Survival Foods: Grain and legumes for subsistence

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In our last post on plants as a sole source of survival foods, the question of a minimum diet was brought up. If you were forced to survive on only one or two dietary staples, what would your health look like?

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The video pointed to examples of the grain and legume diets used by impoverished people living all around the world. From corn tortillas and beans in Mexico to rice and soy in southeast Asia. the combination is widespread. Many preppers take it upon themselves to weight heavily on a single staple. It does seem a lot easier to just buy rice by the drum and seal it off in the garage.

A question of protein

By this point you should know that all proteins are not created equal. While it is possible (although difficult) to get the recommended dose of protein. For example, to get the recommended dose of 50g of protein would require almost 3 cups of white beans or (God forbid) over 12 cups of white rice.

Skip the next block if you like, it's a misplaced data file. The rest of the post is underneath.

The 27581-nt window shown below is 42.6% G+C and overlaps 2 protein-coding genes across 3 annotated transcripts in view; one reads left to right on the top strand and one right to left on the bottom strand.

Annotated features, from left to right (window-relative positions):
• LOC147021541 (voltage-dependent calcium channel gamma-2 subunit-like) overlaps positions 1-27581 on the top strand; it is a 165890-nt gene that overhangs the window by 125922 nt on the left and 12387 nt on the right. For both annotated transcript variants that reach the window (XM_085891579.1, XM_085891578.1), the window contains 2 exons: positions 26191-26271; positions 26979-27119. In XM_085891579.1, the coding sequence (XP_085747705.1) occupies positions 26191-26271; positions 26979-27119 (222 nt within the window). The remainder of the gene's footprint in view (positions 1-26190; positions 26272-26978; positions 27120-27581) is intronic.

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While this is inefficient and unrealistic for limited food stores, it gets even worse. The conversion rate on protein from these sources is much worse than others. The conversion rate for soy, one of the highest touted forms of vegetable protein is only 17%.

What does that mean? Even if you’re getting 50 grams on paper, after conversion you’re body is getting roughly 8.5g. The rest are converted into carbohydrates via the process of gluconeogenesis.

It could also be considered a question of amino acids. A diet consisting entirely of grain or legumes is lacking in animal foods. If you recall our series on amino acids, there are a number that are either impossible to get from plant sources, or so poorly converted that it is effectively impossible. These would include lysine, methionine and tryptophan

What about vitamins?